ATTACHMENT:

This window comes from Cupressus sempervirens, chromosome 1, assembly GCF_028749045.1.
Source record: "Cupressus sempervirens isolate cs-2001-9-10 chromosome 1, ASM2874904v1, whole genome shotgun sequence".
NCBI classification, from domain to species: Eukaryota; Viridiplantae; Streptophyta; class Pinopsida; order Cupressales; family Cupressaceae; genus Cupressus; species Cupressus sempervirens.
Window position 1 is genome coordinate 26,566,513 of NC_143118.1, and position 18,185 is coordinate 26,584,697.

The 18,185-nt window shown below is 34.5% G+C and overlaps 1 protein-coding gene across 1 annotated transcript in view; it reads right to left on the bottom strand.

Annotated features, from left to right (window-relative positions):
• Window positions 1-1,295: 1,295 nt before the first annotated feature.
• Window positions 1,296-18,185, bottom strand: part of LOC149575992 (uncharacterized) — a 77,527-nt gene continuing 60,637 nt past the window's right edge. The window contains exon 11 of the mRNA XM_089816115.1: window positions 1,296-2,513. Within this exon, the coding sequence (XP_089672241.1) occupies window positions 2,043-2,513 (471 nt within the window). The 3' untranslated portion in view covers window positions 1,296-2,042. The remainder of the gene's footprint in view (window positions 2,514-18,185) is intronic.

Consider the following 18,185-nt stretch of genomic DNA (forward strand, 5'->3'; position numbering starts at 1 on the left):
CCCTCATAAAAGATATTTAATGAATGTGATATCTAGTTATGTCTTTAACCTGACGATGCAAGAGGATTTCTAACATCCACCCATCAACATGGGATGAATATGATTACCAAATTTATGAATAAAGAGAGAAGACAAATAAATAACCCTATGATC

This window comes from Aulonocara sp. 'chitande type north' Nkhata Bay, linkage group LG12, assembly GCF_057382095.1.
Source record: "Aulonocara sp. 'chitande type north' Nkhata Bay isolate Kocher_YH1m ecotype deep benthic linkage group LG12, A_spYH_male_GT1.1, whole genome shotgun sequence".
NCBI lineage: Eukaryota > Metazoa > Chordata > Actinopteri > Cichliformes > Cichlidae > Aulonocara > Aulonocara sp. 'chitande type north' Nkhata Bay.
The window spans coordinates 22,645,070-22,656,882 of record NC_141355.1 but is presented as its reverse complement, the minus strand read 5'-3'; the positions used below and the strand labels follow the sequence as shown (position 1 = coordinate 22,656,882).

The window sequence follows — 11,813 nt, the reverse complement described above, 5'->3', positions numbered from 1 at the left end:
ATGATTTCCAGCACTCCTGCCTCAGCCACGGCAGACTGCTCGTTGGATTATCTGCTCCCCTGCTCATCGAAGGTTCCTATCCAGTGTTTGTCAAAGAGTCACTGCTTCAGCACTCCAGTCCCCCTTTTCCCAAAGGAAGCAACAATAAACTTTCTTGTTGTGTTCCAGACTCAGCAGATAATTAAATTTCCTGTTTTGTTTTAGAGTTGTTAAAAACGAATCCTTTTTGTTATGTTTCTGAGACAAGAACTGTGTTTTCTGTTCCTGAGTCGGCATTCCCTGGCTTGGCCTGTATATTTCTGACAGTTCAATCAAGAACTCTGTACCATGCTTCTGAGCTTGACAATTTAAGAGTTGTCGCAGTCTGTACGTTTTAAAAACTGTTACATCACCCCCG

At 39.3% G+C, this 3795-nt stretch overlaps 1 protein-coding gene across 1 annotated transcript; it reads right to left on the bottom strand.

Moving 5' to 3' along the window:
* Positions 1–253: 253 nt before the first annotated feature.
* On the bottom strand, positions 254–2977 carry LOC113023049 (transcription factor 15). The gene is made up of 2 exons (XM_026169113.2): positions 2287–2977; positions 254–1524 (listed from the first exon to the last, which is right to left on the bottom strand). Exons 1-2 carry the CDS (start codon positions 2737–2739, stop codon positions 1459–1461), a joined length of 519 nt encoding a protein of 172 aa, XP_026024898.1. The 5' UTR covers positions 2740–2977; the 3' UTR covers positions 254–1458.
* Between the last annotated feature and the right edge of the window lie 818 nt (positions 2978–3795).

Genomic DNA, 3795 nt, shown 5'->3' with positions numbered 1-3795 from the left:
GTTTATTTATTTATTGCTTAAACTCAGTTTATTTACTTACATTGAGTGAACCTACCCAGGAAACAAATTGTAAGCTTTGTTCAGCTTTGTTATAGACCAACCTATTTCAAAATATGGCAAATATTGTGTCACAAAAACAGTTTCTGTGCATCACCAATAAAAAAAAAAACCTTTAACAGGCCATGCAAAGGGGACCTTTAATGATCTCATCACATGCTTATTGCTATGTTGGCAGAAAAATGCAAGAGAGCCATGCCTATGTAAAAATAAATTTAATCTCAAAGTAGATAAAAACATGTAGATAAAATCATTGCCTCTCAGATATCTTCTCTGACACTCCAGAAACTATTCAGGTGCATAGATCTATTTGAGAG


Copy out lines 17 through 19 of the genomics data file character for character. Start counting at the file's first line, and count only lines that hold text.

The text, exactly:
At 39.3% G+C, this 3795-nt stretch overlaps 1 protein-coding gene across 1 annotated transcript; it reads right to left on the bottom strand.

Moving 5' to 3' along the window:
* Positions 1–253: 253 nt before the first annotated feature.